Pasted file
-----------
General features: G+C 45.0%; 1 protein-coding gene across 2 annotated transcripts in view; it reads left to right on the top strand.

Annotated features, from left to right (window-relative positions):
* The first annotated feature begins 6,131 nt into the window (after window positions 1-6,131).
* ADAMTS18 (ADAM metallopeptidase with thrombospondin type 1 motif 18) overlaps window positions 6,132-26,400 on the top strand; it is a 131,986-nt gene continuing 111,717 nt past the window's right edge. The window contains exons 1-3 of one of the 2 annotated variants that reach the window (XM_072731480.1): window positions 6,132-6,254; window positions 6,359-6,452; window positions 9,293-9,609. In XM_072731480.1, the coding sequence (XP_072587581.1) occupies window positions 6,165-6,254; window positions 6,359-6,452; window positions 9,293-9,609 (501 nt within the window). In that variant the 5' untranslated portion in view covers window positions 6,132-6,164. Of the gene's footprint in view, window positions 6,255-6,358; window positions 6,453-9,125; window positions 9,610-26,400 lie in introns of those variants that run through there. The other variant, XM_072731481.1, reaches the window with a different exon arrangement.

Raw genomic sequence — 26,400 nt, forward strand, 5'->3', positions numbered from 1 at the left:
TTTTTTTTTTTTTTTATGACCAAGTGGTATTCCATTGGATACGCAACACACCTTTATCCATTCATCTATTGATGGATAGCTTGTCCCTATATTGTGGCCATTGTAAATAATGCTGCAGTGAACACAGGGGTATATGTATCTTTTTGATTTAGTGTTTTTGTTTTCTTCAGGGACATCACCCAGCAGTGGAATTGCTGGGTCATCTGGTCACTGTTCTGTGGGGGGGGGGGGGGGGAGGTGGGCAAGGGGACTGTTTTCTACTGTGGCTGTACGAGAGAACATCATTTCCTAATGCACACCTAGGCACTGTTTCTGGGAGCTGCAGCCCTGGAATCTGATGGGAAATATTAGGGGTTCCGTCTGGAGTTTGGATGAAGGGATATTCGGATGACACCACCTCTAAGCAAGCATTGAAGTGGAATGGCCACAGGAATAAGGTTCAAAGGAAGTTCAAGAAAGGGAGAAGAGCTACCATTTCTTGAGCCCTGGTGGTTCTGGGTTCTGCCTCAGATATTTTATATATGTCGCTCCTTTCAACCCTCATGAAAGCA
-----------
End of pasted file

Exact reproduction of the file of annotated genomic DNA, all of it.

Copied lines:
General features: G+C 45.0%; 1 protein-coding gene across 2 annotated transcripts in view; it reads left to right on the top strand.

Annotated features, from left to right (window-relative positions):
* The first annotated feature begins 6,131 nt into the window (after window positions 1-6,131).
* ADAMTS18 (ADAM metallopeptidase with thrombospondin type 1 motif 18) overlaps window positions 6,132-26,400 on the top strand; it is a 131,986-nt gene continuing 111,717 nt past the window's right edge. The window contains exons 1-3 of one of the 2 annotated variants that reach the window (XM_072731480.1): window positions 6,132-6,254; window positions 6,359-6,452; window positions 9,293-9,609. In XM_072731480.1, the coding sequence (XP_072587581.1) occupies window positions 6,165-6,254; window positions 6,359-6,452; window positions 9,293-9,609 (501 nt within the window). In that variant the 5' untranslated portion in view covers window positions 6,132-6,164. Of the gene's footprint in view, window positions 6,255-6,358; window positions 6,453-9,125; window positions 9,610-26,400 lie in introns of those variants that run through there. The other variant, XM_072731481.1, reaches the window with a different exon arrangement.

Raw genomic sequence — 26,400 nt, forward strand, 5'->3', positions numbered from 1 at the left:
TTTTTTTTTTTTTTTATGACCAAGTGGTATTCCATTGGATACGCAACACACCTTTATCCATTCATCTATTGATGGATAGCTTGTCCCTATATTGTGGCCATTGTAAATAATGCTGCAGTGAACACAGGGGTATATGTATCTTTTTGATTTAGTGTTTTTGTTTTCTTCAGGGACATCACCCAGCAGTGGAATTGCTGGGTCATCTGGTCACTGTTCTGTGGGGGGGGGGGGGGGGAGGTGGGCAAGGGGACTGTTTTCTACTGTGGCTGTACGAGAGAACATCATTTCCTAATGCACACCTAGGCACTGTTTCTGGGAGCTGCAGCCCTGGAATCTGATGGGAAATATTAGGGGTTCCGTCTGGAGTTTGGATGAAGGGATATTCGGATGACACCACCTCTAAGCAAGCATTGAAGTGGAATGGCCACAGGAATAAGGTTCAAAGGAAGTTCAAGAAAGGGAGAAGAGCTACCATTTCTTGAGCCCTGGTGGTTCTGGGTTCTGCCTCAGATATTTTATATATGTCGCTCCTTTCAACCCTCATGAAAGCA